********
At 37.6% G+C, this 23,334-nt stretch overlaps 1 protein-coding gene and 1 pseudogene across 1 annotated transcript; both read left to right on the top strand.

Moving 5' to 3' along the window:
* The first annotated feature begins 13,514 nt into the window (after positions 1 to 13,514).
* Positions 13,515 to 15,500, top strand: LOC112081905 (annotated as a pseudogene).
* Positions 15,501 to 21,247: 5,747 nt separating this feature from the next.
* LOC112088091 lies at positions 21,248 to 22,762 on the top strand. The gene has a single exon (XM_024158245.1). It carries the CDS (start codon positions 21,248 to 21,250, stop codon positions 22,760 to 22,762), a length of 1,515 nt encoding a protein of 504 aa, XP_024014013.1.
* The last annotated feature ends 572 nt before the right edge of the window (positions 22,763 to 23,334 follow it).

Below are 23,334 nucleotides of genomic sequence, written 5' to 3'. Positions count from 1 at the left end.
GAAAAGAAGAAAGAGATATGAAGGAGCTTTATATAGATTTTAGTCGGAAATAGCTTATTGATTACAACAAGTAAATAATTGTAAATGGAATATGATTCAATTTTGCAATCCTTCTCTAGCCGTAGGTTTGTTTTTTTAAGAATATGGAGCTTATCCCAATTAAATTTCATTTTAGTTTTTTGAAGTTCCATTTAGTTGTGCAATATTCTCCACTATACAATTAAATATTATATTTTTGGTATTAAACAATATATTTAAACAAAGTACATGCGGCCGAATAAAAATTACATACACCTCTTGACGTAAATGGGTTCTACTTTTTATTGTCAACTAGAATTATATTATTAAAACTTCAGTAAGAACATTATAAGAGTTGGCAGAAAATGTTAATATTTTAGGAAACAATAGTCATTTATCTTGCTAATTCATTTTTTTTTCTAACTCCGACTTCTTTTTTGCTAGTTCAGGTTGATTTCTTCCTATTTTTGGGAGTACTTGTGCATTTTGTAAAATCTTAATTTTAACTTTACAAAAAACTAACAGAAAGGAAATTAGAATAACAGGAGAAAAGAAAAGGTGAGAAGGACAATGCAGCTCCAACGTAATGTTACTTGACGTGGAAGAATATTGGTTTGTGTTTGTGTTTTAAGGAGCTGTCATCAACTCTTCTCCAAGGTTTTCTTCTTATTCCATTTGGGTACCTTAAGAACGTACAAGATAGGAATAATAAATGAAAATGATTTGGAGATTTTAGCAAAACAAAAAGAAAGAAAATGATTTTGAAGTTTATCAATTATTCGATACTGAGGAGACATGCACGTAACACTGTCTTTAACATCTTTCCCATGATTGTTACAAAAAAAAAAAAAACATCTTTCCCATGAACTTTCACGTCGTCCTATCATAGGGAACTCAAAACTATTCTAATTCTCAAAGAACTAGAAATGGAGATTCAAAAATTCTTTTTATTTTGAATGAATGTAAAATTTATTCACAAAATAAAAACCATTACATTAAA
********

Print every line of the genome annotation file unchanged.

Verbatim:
At 37.6% G+C, this 23,334-nt stretch overlaps 1 protein-coding gene and 1 pseudogene across 1 annotated transcript; both read left to right on the top strand.

Moving 5' to 3' along the window:
* The first annotated feature begins 13,514 nt into the window (after positions 1 to 13,514).
* Positions 13,515 to 15,500, top strand: LOC112081905 (annotated as a pseudogene).
* Positions 15,501 to 21,247: 5,747 nt separating this feature from the next.
* LOC112088091 lies at positions 21,248 to 22,762 on the top strand. The gene has a single exon (XM_024158245.1). It carries the CDS (start codon positions 21,248 to 21,250, stop codon positions 22,760 to 22,762), a length of 1,515 nt encoding a protein of 504 aa, XP_024014013.1.
* The last annotated feature ends 572 nt before the right edge of the window (positions 22,763 to 23,334 follow it).

Below are 23,334 nucleotides of genomic sequence, written 5' to 3'. Positions count from 1 at the left end.
GAAAAGAAGAAAGAGATATGAAGGAGCTTTATATAGATTTTAGTCGGAAATAGCTTATTGATTACAACAAGTAAATAATTGTAAATGGAATATGATTCAATTTTGCAATCCTTCTCTAGCCGTAGGTTTGTTTTTTTAAGAATATGGAGCTTATCCCAATTAAATTTCATTTTAGTTTTTTGAAGTTCCATTTAGTTGTGCAATATTCTCCACTATACAATTAAATATTATATTTTTGGTATTAAACAATATATTTAAACAAAGTACATGCGGCCGAATAAAAATTACATACACCTCTTGACGTAAATGGGTTCTACTTTTTATTGTCAACTAGAATTATATTATTAAAACTTCAGTAAGAACATTATAAGAGTTGGCAGAAAATGTTAATATTTTAGGAAACAATAGTCATTTATCTTGCTAATTCATTTTTTTTTCTAACTCCGACTTCTTTTTTGCTAGTTCAGGTTGATTTCTTCCTATTTTTGGGAGTACTTGTGCATTTTGTAAAATCTTAATTTTAACTTTACAAAAAACTAACAGAAAGGAAATTAGAATAACAGGAGAAAAGAAAAGGTGAGAAGGACAATGCAGCTCCAACGTAATGTTACTTGACGTGGAAGAATATTGGTTTGTGTTTGTGTTTTAAGGAGCTGTCATCAACTCTTCTCCAAGGTTTTCTTCTTATTCCATTTGGGTACCTTAAGAACGTACAAGATAGGAATAATAAATGAAAATGATTTGGAGATTTTAGCAAAACAAAAAGAAAGAAAATGATTTTGAAGTTTATCAATTATTCGATACTGAGGAGACATGCACGTAACACTGTCTTTAACATCTTTCCCATGATTGTTACAAAAAAAAAAAAAACATCTTTCCCATGAACTTTCACGTCGTCCTATCATAGGGAACTCAAAACTATTCTAATTCTCAAAGAACTAGAAATGGAGATTCAAAAATTCTTTTTATTTTGAATGAATGTAAAATTTATTCACAAAATAAAAACCATTACATTAAA